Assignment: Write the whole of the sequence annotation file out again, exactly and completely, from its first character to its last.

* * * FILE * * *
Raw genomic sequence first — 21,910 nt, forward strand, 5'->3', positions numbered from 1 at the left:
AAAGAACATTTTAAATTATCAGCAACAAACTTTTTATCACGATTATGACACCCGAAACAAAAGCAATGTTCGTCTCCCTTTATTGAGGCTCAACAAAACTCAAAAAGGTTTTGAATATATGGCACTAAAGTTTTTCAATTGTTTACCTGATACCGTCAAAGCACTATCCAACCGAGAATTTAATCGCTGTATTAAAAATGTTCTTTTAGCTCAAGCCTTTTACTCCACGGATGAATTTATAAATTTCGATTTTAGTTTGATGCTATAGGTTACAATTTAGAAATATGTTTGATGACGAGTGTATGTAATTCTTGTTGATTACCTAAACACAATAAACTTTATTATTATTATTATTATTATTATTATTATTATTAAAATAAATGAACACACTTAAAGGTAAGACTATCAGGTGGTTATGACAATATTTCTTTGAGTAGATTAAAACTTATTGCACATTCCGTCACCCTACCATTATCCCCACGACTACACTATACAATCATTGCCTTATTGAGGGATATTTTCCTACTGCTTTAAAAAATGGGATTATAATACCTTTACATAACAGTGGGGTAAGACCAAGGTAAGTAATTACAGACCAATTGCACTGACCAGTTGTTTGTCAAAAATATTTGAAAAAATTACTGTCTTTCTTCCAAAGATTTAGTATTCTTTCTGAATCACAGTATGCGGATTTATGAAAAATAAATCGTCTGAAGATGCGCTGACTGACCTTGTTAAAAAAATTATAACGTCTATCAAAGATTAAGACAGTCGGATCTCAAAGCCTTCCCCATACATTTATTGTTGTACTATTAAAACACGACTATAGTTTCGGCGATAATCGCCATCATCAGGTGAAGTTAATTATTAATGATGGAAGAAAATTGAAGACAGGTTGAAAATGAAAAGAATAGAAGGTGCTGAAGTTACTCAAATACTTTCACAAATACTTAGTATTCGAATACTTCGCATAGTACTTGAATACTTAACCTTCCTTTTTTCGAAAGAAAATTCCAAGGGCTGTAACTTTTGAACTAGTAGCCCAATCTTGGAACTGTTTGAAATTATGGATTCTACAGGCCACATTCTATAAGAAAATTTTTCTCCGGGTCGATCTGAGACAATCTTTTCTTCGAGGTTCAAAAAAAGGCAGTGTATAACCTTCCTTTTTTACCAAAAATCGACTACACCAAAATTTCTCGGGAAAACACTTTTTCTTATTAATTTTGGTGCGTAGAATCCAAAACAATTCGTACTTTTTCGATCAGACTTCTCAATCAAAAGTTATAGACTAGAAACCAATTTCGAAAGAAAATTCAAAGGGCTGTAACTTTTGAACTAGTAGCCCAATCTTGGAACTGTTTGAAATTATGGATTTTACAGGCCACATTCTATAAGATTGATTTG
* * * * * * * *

Raw genomic sequence first — 21,910 nt, forward strand, 5'->3', positions numbered from 1 at the left:
AAAGAACATTTTAAATTATCAGCAACAAACTTTTTATCACGATTATGACACCCGAAACAAAAGCAATGTTCGTCTCCCTTTATTGAGGCTCAACAAAACTCAAAAAGGTTTTGAATATATGGCACTAAAGTTTTTCAATTGTTTACCTGATACCGTCAAAGCACTATCCAACCGAGAATTTAATCGCTGTATTAAAAATGTTCTTTTAGCTCAAGCCTTTTACTCCACGGATGAATTTATAAATTTCGATTTTAGTTTGATGCTATAGGTTACAATTTAGAAATATGTTTGATGACGAGTGTATGTAATTCTTGTTGATTACCTAAACACAATAAACTTTATTATTATTATTATTATTATTATTATTATTATTAAAATAAATGAACACACTTAAAGGTAAGACTATCAGGTGGTTATGACAATATTTCTTTGAGTAGATTAAAACTTATTGCACATTCCGTCACCCTACCATTATCCCCACGACTACACTATACAATCATTGCCTTATTGAGGGATATTTTCCTACTGCTTTAAAAAATGGGATTATAATACCTTTACATAACAGTGGGGTAAGACCAAGGTAAGTAATTACAGACCAATTGCACTGACCAGTTGTTTGTCAAAAATATTTGAAAAAATTACTGTCTTTCTTCCAAAGATTTAGTATTCTTTCTGAATCACAGTATGCGGATTTATGAAAAATAAATCGTCTGAAGATGCGCTGACTGACCTTGTTAAAAAAATTATAACGTCTATCAAAGATTAAGACAGTCGGATCTCAAAGCCTTCCCCATACATTTATTGTTGTACTATTAAAACACGACTATAGTTTCGGCGATAATCGCCATCATCAGGTGAAGTTAATTATTAATGATGGAAGAAAATTGAAGACAGGTTGAAAATGAAAAGAATAGAAGGTGCTGAAGTTACTCAAATACTTTCACAAATACTTAGTATTCGAATACTTCGCATAGTACTTGAATACTTAACCTTCCTTTTTTCGAAAGAAAATTCCAAGGGCTGTAACTTTTGAACTAGTAGCCCAATCTTGGAACTGTTTGAAATTATGGATTCTACAGGCCACATTCTATAAGAAAATTTTTCTCCGGGTCGATCTGAGACAATCTTTTCTTCGAGGTTCAAAAAAAGGCAGTGTATAACCTTCCTTTTTTACCAAAAATCGACTACACCAAAATTTCTCGGGAAAACACTTTTTCTTATTAATTTTGGTGCGTAGAATCCAAAACAATTCGTACTTTTTCGATCAGACTTCTCAATCAAAAGTTATAGACTAGAAACCAATTTCGAAAGAAAATTCAAAGGGCTGTAACTTTTGAACTAGTAGCCCAATCTTGGAACTGTTTGAAATTATGGATTTTACAGGCCACATTCTATAAGATTGATTTG